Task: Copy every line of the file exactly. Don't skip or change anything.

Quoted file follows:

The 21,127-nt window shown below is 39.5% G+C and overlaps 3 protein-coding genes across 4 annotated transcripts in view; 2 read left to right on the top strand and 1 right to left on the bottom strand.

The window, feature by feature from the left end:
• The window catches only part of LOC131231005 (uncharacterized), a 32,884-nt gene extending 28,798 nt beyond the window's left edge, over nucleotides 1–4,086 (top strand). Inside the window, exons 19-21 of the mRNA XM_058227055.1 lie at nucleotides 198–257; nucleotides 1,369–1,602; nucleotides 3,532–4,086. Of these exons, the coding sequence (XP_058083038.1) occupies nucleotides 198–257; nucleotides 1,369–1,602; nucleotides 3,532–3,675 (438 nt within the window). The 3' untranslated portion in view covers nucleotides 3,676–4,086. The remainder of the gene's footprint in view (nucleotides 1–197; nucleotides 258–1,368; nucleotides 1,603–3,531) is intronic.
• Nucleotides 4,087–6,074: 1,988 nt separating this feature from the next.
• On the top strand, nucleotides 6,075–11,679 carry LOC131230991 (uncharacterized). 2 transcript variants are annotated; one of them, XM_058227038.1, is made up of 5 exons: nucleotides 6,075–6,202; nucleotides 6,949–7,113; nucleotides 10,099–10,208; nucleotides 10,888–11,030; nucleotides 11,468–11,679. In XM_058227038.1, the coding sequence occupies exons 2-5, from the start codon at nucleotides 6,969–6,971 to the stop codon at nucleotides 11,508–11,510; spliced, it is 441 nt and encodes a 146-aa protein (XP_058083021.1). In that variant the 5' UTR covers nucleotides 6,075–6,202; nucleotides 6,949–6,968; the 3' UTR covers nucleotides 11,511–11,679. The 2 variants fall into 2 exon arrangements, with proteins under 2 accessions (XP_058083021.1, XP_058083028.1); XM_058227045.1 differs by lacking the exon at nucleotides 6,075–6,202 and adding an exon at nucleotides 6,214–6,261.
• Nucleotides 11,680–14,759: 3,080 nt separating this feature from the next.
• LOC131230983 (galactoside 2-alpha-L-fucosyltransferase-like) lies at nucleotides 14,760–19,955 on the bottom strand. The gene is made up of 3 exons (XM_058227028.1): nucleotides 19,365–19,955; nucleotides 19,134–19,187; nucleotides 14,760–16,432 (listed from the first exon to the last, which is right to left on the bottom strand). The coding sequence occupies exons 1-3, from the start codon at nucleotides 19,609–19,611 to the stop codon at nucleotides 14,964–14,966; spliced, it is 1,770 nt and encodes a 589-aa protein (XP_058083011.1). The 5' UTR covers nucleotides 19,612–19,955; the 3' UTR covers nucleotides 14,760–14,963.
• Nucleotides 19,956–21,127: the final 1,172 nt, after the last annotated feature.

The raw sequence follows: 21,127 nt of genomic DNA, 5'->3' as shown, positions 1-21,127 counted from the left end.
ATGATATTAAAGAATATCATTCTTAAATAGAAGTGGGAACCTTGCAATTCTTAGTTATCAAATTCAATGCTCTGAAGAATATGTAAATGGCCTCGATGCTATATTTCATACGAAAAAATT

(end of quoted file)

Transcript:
The 21,127-nt window shown below is 39.5% G+C and overlaps 3 protein-coding genes across 4 annotated transcripts in view; 2 read left to right on the top strand and 1 right to left on the bottom strand.

The window, feature by feature from the left end:
• The window catches only part of LOC131231005 (uncharacterized), a 32,884-nt gene extending 28,798 nt beyond the window's left edge, over nucleotides 1–4,086 (top strand). Inside the window, exons 19-21 of the mRNA XM_058227055.1 lie at nucleotides 198–257; nucleotides 1,369–1,602; nucleotides 3,532–4,086. Of these exons, the coding sequence (XP_058083038.1) occupies nucleotides 198–257; nucleotides 1,369–1,602; nucleotides 3,532–3,675 (438 nt within the window). The 3' untranslated portion in view covers nucleotides 3,676–4,086. The remainder of the gene's footprint in view (nucleotides 1–197; nucleotides 258–1,368; nucleotides 1,603–3,531) is intronic.
• Nucleotides 4,087–6,074: 1,988 nt separating this feature from the next.
• On the top strand, nucleotides 6,075–11,679 carry LOC131230991 (uncharacterized). 2 transcript variants are annotated; one of them, XM_058227038.1, is made up of 5 exons: nucleotides 6,075–6,202; nucleotides 6,949–7,113; nucleotides 10,099–10,208; nucleotides 10,888–11,030; nucleotides 11,468–11,679. In XM_058227038.1, the coding sequence occupies exons 2-5, from the start codon at nucleotides 6,969–6,971 to the stop codon at nucleotides 11,508–11,510; spliced, it is 441 nt and encodes a 146-aa protein (XP_058083021.1). In that variant the 5' UTR covers nucleotides 6,075–6,202; nucleotides 6,949–6,968; the 3' UTR covers nucleotides 11,511–11,679. The 2 variants fall into 2 exon arrangements, with proteins under 2 accessions (XP_058083021.1, XP_058083028.1); XM_058227045.1 differs by lacking the exon at nucleotides 6,075–6,202 and adding an exon at nucleotides 6,214–6,261.
• Nucleotides 11,680–14,759: 3,080 nt separating this feature from the next.
• LOC131230983 (galactoside 2-alpha-L-fucosyltransferase-like) lies at nucleotides 14,760–19,955 on the bottom strand. The gene is made up of 3 exons (XM_058227028.1): nucleotides 19,365–19,955; nucleotides 19,134–19,187; nucleotides 14,760–16,432 (listed from the first exon to the last, which is right to left on the bottom strand). The coding sequence occupies exons 1-3, from the start codon at nucleotides 19,609–19,611 to the stop codon at nucleotides 14,964–14,966; spliced, it is 1,770 nt and encodes a 589-aa protein (XP_058083011.1). The 5' UTR covers nucleotides 19,612–19,955; the 3' UTR covers nucleotides 14,760–14,963.
• Nucleotides 19,956–21,127: the final 1,172 nt, after the last annotated feature.

The raw sequence follows: 21,127 nt of genomic DNA, 5'->3' as shown, positions 1-21,127 counted from the left end.
ATGATATTAAAGAATATCATTCTTAAATAGAAGTGGGAACCTTGCAATTCTTAGTTATCAAATTCAATGCTCTGAAGAATATGTAAATGGCCTCGATGCTATATTTCATACGAAAAAATT